Walter Friedrich

The following article is from The Great Soviet Encyclopedia (1979). It might be outdated or ideologically biased.

Friedrich, Walter


Born Dec. 25, 1883, in Magdeburg; died Oct. 16, 1968, in Berlin. German physicist (German Democratic Republic) and public figure. Member (1949) and president (1951–56) of the German Academy of Sciences in Berlin.

Friedrich studied at the universities of Geneva and Munich from 1905 to 1911. From 1912 to 1914 he worked at the University of Munich, and from 1914 to 1922, at the University of Freiburg, where he became a professor in 1921. Beginning in 1923, he was a professor at the University of Berlin, of which he was also rector from 1949 to 1952. At the same time, from 1923 to 1945, he was director of the Institute for the Study of Radiation of the Humboldt University of Berlin, and from 1948, director of the Institute of Medicine and Biology. In 1961 he was named president of the medical and biological research center of the German Academy of Sciences in Berlin.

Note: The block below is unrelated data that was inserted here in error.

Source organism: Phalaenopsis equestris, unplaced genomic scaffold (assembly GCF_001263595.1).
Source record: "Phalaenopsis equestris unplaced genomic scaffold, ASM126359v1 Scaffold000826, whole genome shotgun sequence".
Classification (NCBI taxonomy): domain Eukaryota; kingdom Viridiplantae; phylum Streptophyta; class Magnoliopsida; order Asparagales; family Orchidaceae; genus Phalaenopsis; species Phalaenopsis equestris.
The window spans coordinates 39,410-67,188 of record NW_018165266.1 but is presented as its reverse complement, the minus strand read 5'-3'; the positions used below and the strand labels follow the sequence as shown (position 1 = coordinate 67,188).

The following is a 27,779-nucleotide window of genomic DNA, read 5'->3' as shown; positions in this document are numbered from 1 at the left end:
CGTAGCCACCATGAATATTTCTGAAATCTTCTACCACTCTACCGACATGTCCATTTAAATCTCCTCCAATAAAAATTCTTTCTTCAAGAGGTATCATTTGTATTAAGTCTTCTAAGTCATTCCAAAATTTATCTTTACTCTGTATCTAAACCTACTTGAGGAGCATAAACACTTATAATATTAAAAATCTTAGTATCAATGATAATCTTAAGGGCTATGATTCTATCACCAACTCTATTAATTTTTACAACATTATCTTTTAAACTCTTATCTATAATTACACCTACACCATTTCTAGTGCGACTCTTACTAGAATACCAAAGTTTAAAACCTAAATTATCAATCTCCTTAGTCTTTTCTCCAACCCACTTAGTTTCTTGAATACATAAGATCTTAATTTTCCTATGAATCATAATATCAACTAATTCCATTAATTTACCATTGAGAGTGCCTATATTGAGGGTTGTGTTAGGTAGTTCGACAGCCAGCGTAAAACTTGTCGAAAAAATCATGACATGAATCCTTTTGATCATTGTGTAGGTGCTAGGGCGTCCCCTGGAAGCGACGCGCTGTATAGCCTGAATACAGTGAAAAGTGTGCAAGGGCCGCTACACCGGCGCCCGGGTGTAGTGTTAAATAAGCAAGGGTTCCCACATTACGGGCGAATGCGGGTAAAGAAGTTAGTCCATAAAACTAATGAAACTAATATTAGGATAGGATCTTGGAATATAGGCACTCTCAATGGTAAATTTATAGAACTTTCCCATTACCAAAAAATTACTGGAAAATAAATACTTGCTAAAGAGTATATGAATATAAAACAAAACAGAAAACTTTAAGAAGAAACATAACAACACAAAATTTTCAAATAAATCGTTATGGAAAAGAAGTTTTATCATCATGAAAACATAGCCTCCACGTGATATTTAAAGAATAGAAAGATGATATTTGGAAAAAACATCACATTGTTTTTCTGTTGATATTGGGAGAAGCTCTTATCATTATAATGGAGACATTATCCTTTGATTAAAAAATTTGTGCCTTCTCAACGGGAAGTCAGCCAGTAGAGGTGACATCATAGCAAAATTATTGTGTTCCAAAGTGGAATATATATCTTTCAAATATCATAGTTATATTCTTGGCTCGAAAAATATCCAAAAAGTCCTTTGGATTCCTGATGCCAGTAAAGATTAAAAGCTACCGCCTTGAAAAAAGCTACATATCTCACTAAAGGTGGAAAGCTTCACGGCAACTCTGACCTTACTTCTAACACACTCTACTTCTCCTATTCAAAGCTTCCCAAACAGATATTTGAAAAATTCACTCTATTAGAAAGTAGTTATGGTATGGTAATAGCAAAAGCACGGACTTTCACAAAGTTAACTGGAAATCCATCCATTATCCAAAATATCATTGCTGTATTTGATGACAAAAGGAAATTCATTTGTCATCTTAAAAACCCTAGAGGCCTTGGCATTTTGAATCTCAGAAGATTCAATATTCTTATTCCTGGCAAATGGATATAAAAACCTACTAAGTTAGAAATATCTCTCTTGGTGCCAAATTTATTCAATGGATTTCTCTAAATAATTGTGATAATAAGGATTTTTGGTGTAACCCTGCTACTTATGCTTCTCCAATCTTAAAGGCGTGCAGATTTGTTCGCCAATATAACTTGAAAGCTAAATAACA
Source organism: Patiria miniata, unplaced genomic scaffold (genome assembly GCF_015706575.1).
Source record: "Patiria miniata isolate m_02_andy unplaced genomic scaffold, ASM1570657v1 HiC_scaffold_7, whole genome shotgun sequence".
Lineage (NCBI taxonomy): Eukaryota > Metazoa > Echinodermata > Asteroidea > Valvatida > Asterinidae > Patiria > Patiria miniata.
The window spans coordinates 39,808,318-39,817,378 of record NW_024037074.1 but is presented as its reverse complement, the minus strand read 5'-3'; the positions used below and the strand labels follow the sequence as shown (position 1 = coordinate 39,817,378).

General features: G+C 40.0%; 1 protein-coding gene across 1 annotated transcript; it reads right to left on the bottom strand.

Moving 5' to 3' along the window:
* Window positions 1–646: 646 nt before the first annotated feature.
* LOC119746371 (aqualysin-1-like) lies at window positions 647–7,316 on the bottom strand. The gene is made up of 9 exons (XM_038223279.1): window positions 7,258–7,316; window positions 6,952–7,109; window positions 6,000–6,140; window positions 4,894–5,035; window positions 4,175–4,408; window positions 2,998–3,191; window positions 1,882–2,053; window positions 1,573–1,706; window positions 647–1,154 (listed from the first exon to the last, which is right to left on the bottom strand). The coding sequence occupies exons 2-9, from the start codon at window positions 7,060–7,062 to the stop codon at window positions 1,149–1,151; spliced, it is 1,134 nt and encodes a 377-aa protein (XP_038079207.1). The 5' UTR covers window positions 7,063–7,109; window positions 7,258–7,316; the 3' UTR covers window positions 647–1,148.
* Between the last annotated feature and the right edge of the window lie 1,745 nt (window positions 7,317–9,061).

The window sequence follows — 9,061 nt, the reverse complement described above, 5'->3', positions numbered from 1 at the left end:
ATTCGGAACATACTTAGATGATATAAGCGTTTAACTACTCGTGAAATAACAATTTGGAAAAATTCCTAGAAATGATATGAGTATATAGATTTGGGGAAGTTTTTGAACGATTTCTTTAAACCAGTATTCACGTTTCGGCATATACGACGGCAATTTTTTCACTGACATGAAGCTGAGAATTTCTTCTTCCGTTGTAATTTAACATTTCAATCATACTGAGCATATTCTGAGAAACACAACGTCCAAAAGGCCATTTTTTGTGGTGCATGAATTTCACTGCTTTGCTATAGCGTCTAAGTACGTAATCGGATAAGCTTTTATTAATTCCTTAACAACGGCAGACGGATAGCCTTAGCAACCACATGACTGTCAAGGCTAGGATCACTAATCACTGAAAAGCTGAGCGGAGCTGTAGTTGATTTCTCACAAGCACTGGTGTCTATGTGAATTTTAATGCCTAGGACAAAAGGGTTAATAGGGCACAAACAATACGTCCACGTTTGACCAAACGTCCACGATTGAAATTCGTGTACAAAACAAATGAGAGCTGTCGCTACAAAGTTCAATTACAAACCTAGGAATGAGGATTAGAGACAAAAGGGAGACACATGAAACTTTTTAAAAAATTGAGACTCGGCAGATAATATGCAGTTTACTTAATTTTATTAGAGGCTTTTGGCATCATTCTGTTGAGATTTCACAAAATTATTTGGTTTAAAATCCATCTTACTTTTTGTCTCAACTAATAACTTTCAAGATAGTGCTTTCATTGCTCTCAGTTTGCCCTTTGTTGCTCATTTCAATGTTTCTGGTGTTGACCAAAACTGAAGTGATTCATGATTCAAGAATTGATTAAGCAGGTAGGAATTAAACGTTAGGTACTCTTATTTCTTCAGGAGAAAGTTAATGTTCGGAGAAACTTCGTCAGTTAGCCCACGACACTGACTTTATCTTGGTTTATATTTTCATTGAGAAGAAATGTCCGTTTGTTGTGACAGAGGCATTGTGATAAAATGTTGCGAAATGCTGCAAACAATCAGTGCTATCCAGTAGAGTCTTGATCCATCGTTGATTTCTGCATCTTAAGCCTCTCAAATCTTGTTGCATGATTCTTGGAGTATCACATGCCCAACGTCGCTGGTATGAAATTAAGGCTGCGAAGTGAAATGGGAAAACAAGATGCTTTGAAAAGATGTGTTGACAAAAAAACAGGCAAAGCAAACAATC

In 1912, at the suggestion of M. von Laue, Friedrich and P. Knipping (Germany) carried out an experiment to detect the diffraction of X rays in a crystal and obtained the first Laue patterns. Friedrich investigated the physical properties and biological action of various radiations. He also contributed to the development of X-ray therapy for malignant tumors.

Friedrich was a member of the People’s Chamber of the German Democratic Republic. He was a member of the World Peace Council and a member of the Society of German-Soviet Friendship.


The Principles of Physics and Biology of Radiation Therapy. New York, 1922. (With B. Kroenig.)


Walter Friedrich: Leben und Wirken. Berlin, 1963.
The Great Soviet Encyclopedia, 3rd Edition (1970-1979). © 2010 The Gale Group, Inc. All rights reserved.
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